John F Kennedy’s Rice Stadium Moon Speech Analysis

Topics: United States, Space exploration, Space Race Pages: 2 (392 words) Published: May 13, 2014
John F Kennedy’s Rice Stadium Moon Speech Analysis
Since the industrial revolution, countries have been competing against each other to see who is the most advanced in medicine, technology, and education.In 1957, Russia successfully launched the first artificial satellite, this had started the space age and the United States of America and the U.S.S.R. space race. President John F Kennedy delivered the Rice stadium moon speech in hopes of persuading the American people to support NASA’s intention to send a space craft to the moon. Kennedy attempts to do this by the use of syntax and ethos.

Kennedy begins by trying to establish credibility with his student audience by the use of ethos. Kennedy is made an “honorary visiting professor” and states that his “first lecture will be very brief”. By putting himself into the position of a professor, he tries to convey to his student audience that he will teach them something important and to open their minds to him. He then lists how humans have advanced learning to “use skins of animals to cover them” to developing “penicillin…television and nuclear power”. By listing these advancements in mankind, Kennedy shows the audience his knowledge and gives them another reason to trust what he is saying. In gaining the audiences trust, Kennedy can easily persuade them to support NASA’s intentions of sending an aircraft to the moon.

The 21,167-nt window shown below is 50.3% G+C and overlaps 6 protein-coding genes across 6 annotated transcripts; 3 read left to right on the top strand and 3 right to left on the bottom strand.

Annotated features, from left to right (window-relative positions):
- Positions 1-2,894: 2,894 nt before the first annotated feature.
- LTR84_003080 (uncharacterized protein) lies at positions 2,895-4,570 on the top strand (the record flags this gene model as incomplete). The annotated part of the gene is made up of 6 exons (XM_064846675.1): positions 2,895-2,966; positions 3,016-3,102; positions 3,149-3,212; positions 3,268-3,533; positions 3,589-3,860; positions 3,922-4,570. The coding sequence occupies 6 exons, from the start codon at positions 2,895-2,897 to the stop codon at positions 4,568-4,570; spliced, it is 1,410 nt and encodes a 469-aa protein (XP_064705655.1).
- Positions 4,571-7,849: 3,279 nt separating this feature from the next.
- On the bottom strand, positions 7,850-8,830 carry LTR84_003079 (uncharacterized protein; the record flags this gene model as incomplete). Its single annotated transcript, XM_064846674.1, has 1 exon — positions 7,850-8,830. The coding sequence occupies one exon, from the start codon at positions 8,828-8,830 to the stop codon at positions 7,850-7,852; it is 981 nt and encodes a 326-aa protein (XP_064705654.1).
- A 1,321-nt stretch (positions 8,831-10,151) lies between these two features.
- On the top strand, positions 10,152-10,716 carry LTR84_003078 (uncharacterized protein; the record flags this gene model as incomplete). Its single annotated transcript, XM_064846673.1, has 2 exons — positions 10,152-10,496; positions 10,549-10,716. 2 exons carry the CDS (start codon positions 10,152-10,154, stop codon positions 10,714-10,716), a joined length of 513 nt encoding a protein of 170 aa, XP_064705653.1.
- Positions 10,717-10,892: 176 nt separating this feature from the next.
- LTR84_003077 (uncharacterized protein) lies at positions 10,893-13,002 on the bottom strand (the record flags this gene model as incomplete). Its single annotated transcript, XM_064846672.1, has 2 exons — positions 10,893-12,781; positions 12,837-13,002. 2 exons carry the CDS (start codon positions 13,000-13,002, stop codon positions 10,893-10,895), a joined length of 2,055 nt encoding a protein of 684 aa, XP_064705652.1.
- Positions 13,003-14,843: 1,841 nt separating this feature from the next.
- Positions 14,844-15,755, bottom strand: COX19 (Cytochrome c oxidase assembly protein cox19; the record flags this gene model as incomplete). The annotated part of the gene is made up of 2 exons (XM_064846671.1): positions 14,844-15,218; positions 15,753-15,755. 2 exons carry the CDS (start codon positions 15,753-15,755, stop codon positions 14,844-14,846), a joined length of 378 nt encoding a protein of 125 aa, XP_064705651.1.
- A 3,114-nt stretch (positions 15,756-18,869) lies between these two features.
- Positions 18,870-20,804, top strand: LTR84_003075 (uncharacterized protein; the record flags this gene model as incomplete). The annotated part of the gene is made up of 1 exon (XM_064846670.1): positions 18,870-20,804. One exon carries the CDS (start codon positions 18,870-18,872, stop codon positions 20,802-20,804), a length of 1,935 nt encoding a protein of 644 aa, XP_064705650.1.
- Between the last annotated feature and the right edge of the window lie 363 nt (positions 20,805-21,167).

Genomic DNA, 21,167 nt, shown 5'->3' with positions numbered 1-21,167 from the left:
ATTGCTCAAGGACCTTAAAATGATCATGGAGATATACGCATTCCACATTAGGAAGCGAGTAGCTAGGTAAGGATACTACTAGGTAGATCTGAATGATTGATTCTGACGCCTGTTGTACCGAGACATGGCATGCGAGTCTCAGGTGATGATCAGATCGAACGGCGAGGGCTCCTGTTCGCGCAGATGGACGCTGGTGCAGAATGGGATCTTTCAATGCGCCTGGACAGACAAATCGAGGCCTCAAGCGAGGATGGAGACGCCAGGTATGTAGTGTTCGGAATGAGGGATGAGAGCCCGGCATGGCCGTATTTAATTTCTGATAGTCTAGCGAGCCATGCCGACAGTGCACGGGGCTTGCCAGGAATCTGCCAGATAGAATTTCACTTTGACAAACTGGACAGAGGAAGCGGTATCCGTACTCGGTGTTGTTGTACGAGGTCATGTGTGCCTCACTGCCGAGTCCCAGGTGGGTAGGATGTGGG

The word choice and sentence structure Kennedy uses to deliver his speech helps to persuade American citizens to support NASA’s intentions. Kennedy uses phrases such as “10,000 automobiles…as tall as a 48 story structure… [and] as wide as a city block”. He uses lament terms to appeal to the commons man’s ballpark figure of everyday lengths and power. With better understanding of what Kennedy is saying, his student audience can support NASA with their acquired knowledge. He then states how his surroundings are “noted for” knowledge, progress, and strength. By his word choice he helps...
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